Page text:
Traditional theories of the firm were based around models that assumed a static industry, where thee firm is assumed to be a profit maximiser and in its simplest terms, has an industry equilibrium at a profit-maximizing level of prices and quantities. There have been several objections to the traditional theory, which has pushed for several economists to come up with a new theory, which may correct some of the problems found inherently within the original theory. One such economist is Edith Penrose, who's 'Theory of the Growth of the Firm' helps to give a more individual firm perspective, but does this theory give a more acceptable perspective than the traditional theory to that point where the traditional theory can be scraped?
The traditional theory of the firm is based on the idea that firms are rational and follow the single objective of profit maximization as individual owners are greedy and desire only money.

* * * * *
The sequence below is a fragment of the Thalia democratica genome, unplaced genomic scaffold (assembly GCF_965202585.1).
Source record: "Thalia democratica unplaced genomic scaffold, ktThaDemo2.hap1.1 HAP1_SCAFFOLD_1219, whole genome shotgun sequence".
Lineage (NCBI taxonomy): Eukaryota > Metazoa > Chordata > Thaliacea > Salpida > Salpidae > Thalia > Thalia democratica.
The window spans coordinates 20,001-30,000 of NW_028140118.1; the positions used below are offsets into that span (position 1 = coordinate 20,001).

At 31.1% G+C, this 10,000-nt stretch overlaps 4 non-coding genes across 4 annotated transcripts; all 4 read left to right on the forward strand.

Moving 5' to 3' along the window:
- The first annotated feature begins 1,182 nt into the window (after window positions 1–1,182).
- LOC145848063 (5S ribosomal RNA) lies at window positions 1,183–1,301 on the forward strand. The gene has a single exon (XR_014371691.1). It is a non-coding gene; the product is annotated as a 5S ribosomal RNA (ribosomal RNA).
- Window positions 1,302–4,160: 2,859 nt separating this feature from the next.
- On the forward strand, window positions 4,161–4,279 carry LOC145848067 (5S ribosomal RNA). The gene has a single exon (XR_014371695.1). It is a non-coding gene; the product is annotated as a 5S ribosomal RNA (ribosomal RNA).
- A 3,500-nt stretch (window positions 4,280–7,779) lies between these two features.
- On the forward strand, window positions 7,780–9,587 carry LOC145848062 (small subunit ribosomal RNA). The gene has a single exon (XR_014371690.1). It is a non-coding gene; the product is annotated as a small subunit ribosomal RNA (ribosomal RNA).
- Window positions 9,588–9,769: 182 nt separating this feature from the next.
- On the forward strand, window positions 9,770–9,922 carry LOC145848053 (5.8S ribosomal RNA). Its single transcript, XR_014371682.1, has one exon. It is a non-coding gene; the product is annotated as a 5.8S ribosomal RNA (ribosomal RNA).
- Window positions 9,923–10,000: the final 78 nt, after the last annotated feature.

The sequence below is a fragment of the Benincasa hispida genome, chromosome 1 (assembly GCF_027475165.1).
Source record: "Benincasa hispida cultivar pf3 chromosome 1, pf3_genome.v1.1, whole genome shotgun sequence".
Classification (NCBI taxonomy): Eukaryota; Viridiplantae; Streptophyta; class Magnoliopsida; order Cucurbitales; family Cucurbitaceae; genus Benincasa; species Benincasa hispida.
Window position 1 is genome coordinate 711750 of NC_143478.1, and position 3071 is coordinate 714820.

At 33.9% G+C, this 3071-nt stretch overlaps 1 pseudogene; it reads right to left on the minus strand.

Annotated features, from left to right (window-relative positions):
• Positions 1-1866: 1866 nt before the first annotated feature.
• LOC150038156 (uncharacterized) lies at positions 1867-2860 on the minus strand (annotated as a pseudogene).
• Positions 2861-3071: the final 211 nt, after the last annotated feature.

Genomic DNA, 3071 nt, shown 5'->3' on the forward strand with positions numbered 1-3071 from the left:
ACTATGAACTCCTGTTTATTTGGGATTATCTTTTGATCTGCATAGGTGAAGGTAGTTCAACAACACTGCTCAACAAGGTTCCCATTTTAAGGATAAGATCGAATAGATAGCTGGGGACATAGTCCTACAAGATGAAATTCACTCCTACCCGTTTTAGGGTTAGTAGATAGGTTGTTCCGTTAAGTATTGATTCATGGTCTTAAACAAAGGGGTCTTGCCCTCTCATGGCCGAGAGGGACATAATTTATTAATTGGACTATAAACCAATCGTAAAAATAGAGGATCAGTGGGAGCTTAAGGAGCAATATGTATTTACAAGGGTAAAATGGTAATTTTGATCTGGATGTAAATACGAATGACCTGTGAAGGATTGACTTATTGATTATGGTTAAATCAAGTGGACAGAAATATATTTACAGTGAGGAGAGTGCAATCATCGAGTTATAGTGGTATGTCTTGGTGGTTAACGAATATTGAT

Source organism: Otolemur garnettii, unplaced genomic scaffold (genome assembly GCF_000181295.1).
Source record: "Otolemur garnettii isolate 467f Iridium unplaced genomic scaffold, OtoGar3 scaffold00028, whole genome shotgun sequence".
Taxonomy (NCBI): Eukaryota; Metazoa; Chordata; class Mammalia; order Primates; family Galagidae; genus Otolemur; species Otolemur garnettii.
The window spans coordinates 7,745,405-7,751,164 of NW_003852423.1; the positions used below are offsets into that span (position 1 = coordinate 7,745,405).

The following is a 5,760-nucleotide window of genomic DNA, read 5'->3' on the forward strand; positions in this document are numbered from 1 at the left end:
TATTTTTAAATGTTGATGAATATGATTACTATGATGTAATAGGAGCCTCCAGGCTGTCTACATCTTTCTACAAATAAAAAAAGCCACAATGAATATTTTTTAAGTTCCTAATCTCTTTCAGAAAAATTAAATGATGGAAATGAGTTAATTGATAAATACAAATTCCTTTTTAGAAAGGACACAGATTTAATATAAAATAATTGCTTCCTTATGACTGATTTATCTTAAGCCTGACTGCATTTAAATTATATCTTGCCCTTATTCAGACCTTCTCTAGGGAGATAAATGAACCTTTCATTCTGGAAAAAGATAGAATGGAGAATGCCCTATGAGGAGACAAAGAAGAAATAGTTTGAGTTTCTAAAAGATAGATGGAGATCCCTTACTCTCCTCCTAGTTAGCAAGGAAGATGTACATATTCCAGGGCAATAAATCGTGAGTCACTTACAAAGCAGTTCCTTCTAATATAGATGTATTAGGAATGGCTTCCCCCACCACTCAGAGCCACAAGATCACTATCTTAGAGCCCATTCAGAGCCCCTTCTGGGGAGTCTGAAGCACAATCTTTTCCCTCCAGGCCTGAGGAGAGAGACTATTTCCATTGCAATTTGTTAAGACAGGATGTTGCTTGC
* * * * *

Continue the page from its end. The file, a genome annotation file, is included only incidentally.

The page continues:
This theory shows that firms will produce where their 'Marginal Costs' are equal to their 'Marginal Revenues' and that all factors affecting the firm are known, i.e. the industry has perfect knowledge. Under this assumption all factors remain unchanged i.e. the demand, supply and technology all remains at the same level and therefore the prices and outputs of the firm are defined by this equilibrium state of the singular product firm. But this theory has come under scrutiny for several reasons.
One of the main objections of this theory is that the objective of profit maximsation is too simple and it does not take into consideration the multiple objectives that a firm will have in reality. Theorists agree that profit maximization is important to the long run survival of the firm but there are several other objectives that a firm may follow.